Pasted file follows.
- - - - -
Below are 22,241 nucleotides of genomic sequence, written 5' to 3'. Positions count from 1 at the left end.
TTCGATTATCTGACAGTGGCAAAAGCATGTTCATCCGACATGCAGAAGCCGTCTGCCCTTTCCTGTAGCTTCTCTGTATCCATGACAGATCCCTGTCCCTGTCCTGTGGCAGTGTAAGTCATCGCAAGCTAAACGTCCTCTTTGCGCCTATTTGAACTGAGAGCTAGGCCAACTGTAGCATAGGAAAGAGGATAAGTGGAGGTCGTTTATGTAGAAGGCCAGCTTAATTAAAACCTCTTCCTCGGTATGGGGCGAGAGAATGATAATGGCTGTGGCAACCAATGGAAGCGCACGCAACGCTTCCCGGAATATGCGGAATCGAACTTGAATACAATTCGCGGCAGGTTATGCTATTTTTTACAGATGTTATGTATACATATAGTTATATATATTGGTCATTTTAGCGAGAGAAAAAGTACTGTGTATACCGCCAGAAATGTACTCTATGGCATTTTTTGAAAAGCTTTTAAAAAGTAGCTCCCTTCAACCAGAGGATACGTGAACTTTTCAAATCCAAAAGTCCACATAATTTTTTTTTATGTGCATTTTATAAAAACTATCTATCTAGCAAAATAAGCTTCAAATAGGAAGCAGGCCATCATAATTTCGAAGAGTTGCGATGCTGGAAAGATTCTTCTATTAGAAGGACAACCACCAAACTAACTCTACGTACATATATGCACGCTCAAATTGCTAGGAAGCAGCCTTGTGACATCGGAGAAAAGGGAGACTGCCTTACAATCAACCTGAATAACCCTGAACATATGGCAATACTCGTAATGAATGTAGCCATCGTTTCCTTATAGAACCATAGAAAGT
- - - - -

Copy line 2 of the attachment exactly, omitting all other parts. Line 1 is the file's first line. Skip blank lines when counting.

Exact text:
TTCGATTATCTGACAGTGGCAAAAGCATGTTCATCCGACATGCAGAAGCCGTCTGCCCTTTCCTGTAGCTTCTCTGTATCCATGACAGATCCCTGTCCCTGTCCTGTGGCAGTGTAAGTCATCGCAAGCTAAACGTCCTCTTTGCGCCTATTTGAACTGAGAGCTAGGCCAACTGTAGCATAGGAAAGAGGATAAGTGGAGGTCGTTTATGTAGAAGGCCAGCTTAATTAAAACCTCTTCCTCGGTATGGGGCGAGAGAATGATAATGGCTGTGGCAACCAATGGAAGCGCACGCAACGCTTCCCGGAATATGCGGAATCGAACTTGAATACAATTCGCGGCAGGTTATGCTATTTTTTACAGATGTTATGTATACATATAGTTATATATATTGGTCATTTTAGCGAGAGAAAAAGTACTGTGTATACCGCCAGAAATGTACTCTATGGCATTTTTTGAAAAGCTTTTAAAAAGTAGCTCCCTTCAACCAGAGGATACGTGAACTTTTCAAATCCAAAAGTCCACATAATTTTTTTTTATGTGCATTTTATAAAAACTATCTATCTAGCAAAATAAGCTTCAAATAGGAAGCAGGCCATCATAATTTCGAAGAGTTGCGATGCTGGAAAGATTCTTCTATTAGAAGGACAACCACCAAACTAACTCTACGTACATATATGCACGCTCAAATTGCTAGGAAGCAGCCTTGTGACATCGGAGAAAAGGGAGACTGCCTTACAATCAACCTGAATAACCCTGAACATATGGCAATACTCGTAATGAATGTAGCCATCGTTTCCTTATAGAACCATAGAAAGT